Yet nuclear power is still out there and it still works. The current administration has an overall anti-science mentality but when it comes to nuclear power, it is really defying the consensus. It would be silly for the White House to say climate scientists can't be trusted about climate science because they are in climate science, yet that is exactly the stance they take about physicists; so they have an anti-nuclear non-physicist running the Nuclear Regulatory Commission - the second time in a row.
Want to solve the problem of CO2 emissions? Stop creating so much CO2. Natural gas is a solution but activists in America hate it. Nuclear power is a solution but activists in America hate that too. Basically, they hate all energy that works - if solar ever takes off and they learn how environmentally destructive solar power panels are to make, they will turn on that also but for now they just block its construction with environmental lawsuits.
Fast forward from Geldof's unfashionable statement in 2007 to 2013. In the face of decades of successful public relations campaigns against nuclear science, the Environmental Protection Agency has done something rational; as we fans of nature say, even a blind squirrel finds a nut once in a while, so a group that took to blaming fracking for problems without doing any studies and declared water a pollutant is surprising everyone by doing something that makes sense; they created a reasonable standard for radiation.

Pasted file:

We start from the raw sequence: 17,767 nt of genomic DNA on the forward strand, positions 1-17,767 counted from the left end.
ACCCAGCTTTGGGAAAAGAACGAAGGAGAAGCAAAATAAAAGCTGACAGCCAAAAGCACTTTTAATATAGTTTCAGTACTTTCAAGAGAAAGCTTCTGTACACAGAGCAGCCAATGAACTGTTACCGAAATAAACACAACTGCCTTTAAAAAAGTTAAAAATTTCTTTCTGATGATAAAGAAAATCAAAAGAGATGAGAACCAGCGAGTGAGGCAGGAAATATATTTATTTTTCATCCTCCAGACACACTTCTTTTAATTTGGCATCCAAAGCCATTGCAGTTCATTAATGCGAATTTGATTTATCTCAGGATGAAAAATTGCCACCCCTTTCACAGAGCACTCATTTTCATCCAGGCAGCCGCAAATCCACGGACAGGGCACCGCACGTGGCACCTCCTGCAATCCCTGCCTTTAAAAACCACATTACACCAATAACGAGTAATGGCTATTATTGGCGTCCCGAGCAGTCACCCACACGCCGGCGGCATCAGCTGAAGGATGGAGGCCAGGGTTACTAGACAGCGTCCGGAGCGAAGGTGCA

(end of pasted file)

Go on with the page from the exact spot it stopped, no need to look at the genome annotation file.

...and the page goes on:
Given the demographic of people inside the EPA, and the administration that chooses who is in it, it would have been easy for the EPA to avoid radiation altogether, or adopt the "no safe dose" stance taken by the people who voted for their boss.
Instead, their new guidelines lay out what are 'safe' versus 'unsafe' levels. This is really a surprise in, what William Tucker of Nuclear TownHall calls a culture of "head for the hills" thinking about radiation, even though it is all around us all of the time. As was noted to virtually zero media attention after the Fukushima incident, 100,000 Japanese people were scared into leaving their homes over what are really background levels of radiation in a huge chunk of the world, including areas with no nuclear power plants anywhere near them.
Well, maybe nuclear power plants should be somewhere near. That was what Geldof was advocating, rather than burning wood, like a lot of poor people do, or engaging in high-profile media events like putting in solar panels that are going to be mostly useless after the reporters leave.